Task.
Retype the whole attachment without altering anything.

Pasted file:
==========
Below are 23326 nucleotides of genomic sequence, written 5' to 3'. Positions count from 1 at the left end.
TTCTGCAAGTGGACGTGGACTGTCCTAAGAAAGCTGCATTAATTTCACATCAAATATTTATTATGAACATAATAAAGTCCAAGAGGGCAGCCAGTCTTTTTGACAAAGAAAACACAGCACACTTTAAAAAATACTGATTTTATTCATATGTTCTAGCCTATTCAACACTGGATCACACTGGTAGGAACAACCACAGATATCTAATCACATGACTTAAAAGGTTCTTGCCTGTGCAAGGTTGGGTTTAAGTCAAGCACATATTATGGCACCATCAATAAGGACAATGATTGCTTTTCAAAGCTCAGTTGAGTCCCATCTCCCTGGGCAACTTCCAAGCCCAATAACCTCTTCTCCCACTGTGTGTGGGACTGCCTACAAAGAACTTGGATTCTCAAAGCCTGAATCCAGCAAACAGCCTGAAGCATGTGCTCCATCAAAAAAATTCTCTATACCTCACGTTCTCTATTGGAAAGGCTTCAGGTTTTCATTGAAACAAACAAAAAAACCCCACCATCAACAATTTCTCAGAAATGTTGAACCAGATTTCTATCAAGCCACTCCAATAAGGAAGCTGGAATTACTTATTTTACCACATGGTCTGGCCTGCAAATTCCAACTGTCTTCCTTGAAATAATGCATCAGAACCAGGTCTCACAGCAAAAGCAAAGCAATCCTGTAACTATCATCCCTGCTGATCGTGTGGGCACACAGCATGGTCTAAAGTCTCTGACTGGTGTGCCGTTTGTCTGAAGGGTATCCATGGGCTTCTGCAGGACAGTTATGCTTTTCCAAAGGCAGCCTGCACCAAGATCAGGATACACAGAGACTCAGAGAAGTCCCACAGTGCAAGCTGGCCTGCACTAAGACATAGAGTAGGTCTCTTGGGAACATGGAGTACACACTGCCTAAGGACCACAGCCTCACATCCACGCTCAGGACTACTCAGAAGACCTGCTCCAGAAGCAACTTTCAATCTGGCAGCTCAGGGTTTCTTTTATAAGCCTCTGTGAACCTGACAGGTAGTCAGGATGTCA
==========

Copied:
Below are 23326 nucleotides of genomic sequence, written 5' to 3'. Positions count from 1 at the left end.
TTCTGCAAGTGGACGTGGACTGTCCTAAGAAAGCTGCATTAATTTCACATCAAATATTTATTATGAACATAATAAAGTCCAAGAGGGCAGCCAGTCTTTTTGACAAAGAAAACACAGCACACTTTAAAAAATACTGATTTTATTCATATGTTCTAGCCTATTCAACACTGGATCACACTGGTAGGAACAACCACAGATATCTAATCACATGACTTAAAAGGTTCTTGCCTGTGCAAGGTTGGGTTTAAGTCAAGCACATATTATGGCACCATCAATAAGGACAATGATTGCTTTTCAAAGCTCAGTTGAGTCCCATCTCCCTGGGCAACTTCCAAGCCCAATAACCTCTTCTCCCACTGTGTGTGGGACTGCCTACAAAGAACTTGGATTCTCAAAGCCTGAATCCAGCAAACAGCCTGAAGCATGTGCTCCATCAAAAAAATTCTCTATACCTCACGTTCTCTATTGGAAAGGCTTCAGGTTTTCATTGAAACAAACAAAAAAACCCCACCATCAACAATTTCTCAGAAATGTTGAACCAGATTTCTATCAAGCCACTCCAATAAGGAAGCTGGAATTACTTATTTTACCACATGGTCTGGCCTGCAAATTCCAACTGTCTTCCTTGAAATAATGCATCAGAACCAGGTCTCACAGCAAAAGCAAAGCAATCCTGTAACTATCATCCCTGCTGATCGTGTGGGCACACAGCATGGTCTAAAGTCTCTGACTGGTGTGCCGTTTGTCTGAAGGGTATCCATGGGCTTCTGCAGGACAGTTATGCTTTTCCAAAGGCAGCCTGCACCAAGATCAGGATACACAGAGACTCAGAGAAGTCCCACAGTGCAAGCTGGCCTGCACTAAGACATAGAGTAGGTCTCTTGGGAACATGGAGTACACACTGCCTAAGGACCACAGCCTCACATCCACGCTCAGGACTACTCAGAAGACCTGCTCCAGAAGCAACTTTCAATCTGGCAGCTCAGGGTTTCTTTTATAAGCCTCTGTGAACCTGACAGGTAGTCAGGATGTCA